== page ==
How to milk a rabbit – and why
8 Feb, 2011 09:35
Goats, sheep and rabbits are making their contribution to transgenic farming and modern medicine, helping pharmaceutical companies produce drugs to treat diabetes and cancer.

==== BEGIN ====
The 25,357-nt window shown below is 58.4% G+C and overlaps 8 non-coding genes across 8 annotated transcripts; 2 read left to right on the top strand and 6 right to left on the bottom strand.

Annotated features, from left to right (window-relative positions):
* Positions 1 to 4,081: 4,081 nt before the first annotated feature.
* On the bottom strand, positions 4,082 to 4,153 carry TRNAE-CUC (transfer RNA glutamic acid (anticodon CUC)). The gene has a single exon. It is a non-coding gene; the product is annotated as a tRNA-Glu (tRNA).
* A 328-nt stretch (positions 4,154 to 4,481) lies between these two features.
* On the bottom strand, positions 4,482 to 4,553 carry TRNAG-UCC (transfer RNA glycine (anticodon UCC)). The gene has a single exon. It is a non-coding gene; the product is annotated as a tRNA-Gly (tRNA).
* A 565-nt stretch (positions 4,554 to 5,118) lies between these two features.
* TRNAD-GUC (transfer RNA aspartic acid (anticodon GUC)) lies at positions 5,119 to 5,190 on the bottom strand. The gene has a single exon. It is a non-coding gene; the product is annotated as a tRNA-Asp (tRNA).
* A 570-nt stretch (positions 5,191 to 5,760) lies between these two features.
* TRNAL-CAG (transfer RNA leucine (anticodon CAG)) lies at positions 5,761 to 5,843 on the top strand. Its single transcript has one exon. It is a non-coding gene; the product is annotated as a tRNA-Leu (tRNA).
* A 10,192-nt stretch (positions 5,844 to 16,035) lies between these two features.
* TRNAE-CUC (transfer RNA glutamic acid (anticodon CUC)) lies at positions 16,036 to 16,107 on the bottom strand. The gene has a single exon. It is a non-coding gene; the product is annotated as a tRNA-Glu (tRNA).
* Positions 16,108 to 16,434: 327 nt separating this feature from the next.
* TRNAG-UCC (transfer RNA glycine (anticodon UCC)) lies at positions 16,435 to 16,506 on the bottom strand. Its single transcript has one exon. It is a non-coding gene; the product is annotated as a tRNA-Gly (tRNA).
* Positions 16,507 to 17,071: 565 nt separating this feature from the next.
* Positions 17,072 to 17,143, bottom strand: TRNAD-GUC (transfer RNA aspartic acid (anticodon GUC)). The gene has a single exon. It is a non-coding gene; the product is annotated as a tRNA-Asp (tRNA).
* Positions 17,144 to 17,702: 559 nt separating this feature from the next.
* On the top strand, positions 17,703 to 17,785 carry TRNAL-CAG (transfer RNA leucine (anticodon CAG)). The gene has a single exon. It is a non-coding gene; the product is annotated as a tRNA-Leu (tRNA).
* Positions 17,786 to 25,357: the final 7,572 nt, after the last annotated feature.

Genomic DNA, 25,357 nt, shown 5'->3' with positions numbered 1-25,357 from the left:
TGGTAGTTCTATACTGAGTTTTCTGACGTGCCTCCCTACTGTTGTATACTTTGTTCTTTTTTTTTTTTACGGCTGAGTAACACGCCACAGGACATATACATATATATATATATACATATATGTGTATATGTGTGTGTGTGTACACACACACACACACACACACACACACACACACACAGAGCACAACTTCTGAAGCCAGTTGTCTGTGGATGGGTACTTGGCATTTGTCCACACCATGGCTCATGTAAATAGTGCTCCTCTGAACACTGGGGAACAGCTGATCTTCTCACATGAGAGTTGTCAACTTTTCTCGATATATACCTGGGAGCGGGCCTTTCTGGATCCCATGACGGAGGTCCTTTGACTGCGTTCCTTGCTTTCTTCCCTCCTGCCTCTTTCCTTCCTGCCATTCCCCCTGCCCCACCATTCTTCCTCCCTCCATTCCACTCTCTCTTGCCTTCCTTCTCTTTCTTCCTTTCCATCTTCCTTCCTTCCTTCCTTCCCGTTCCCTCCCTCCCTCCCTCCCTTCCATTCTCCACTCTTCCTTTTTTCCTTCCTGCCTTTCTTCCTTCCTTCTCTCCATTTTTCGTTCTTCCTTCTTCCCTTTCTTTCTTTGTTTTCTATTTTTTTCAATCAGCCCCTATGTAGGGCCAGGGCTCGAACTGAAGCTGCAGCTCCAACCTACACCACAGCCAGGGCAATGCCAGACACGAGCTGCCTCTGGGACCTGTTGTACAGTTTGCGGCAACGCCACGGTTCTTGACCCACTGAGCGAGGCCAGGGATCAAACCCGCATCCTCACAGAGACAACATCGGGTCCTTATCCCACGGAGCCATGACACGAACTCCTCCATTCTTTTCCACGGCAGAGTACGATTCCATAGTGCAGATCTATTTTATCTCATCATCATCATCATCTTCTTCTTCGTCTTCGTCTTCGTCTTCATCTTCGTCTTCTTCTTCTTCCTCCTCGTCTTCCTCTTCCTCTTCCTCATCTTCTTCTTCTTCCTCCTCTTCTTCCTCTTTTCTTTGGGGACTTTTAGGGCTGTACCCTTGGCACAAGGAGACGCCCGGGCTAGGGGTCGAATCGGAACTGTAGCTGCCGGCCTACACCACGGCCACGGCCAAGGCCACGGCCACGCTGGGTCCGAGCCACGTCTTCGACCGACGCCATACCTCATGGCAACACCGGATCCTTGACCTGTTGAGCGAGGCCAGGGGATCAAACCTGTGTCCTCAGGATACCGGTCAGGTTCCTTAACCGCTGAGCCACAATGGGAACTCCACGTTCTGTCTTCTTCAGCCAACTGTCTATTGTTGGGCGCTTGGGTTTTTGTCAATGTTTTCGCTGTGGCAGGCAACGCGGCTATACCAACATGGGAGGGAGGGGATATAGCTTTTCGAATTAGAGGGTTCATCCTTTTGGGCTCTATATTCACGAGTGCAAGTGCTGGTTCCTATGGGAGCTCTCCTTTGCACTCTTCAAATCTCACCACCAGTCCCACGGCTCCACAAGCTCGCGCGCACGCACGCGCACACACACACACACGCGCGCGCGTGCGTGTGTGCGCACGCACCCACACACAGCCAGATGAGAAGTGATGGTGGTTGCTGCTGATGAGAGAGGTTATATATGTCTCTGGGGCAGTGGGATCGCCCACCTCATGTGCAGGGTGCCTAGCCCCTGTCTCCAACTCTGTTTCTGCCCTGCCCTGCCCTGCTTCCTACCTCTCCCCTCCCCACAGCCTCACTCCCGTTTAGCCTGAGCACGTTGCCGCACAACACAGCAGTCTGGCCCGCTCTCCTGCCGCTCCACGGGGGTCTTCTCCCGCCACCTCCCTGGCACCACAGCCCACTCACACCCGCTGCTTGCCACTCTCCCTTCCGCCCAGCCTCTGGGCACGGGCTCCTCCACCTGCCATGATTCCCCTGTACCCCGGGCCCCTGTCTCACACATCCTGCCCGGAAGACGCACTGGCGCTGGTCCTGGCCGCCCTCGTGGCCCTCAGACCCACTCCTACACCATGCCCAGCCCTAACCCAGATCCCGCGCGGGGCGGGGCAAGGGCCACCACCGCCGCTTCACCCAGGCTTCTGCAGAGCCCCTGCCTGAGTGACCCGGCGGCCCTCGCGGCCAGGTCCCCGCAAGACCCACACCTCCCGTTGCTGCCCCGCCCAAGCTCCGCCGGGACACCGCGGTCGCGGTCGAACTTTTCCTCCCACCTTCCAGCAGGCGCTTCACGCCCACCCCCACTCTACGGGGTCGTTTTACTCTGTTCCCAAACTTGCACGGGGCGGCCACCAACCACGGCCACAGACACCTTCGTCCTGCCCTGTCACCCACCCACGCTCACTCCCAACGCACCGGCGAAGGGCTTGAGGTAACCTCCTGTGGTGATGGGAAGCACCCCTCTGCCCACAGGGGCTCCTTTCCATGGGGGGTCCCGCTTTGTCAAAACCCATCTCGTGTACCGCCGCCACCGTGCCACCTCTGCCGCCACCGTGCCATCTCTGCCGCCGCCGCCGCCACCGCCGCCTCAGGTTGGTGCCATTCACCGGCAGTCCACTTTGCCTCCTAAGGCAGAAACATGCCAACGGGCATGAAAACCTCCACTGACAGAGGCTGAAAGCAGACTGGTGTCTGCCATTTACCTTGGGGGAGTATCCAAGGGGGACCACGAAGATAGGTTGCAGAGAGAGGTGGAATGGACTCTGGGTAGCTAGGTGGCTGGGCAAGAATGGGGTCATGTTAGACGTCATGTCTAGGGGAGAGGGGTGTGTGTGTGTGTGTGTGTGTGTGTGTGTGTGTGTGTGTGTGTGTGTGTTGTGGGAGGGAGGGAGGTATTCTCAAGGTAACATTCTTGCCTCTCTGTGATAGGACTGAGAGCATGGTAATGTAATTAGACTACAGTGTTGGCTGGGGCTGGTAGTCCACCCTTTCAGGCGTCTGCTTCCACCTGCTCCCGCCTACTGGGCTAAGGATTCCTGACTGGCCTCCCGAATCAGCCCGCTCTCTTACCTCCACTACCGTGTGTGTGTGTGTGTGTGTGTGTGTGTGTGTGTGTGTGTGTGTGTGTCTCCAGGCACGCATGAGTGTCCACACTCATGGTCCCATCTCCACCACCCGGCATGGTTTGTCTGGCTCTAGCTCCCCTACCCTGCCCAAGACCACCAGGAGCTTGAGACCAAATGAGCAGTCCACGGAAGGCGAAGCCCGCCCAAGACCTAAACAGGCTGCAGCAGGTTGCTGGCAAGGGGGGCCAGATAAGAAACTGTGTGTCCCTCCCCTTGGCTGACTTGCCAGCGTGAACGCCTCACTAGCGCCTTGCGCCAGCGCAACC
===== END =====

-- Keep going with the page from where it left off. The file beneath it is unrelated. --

Animal Test Laboratory Supervisor Yelena Kunaeva knows exactly how to milk a rabbit and more importantly: what for.“The genetically-modified rabbits produce a very valuable drug in their milk, which is used in treating cancer,” she says.Welcome to the pioneering new world of farming pharmaceuticals.At a scientific research center on the outskirts of Moscow, animals are aiding scientists in cutting-edge research. In the center there are both the normal and transgenic animals and it is the genetically modified ones that are so vital in the development of the new treatment for diseases.Whilst it might sound strange, the milk of transgenic animals has already been used to treat patients successfully, and it is not just rabbits.Around the world, traditional farming is now morphing into biopharming.Pharmaceutical companies are now turning to other domestic animals for new ways to produce drugs. “It’s a breakthrough in pharmaceuticals. Now we want to get to the point where we can have cows and goats producing this same drug in their milk,” shared Lev Ernst, Deputy President of the Agriculture Academy.At the moment the research center does not have the funding to produce more than a few other genetically-modified species, but rabbits remain their main source of research.Regulatory bodies in the EU and US are slowly starting to allow drugs produced by transgenic animals onto the market, but it is slow progress.In Russia especially, a lack of guidelines and solid regulation mean animal testing remains a controversial issue.'We feel that playing with genes could be dangerous for animals, when people haven’t fully studied all the hereditary mechanisms,” warns Irina Novozhilova, President of Animal Rights center “Vita”.From cute pets, to resource providers, as biopharming continues to grow, what these bunnies produce could soon very well end up in your medicine cabinet.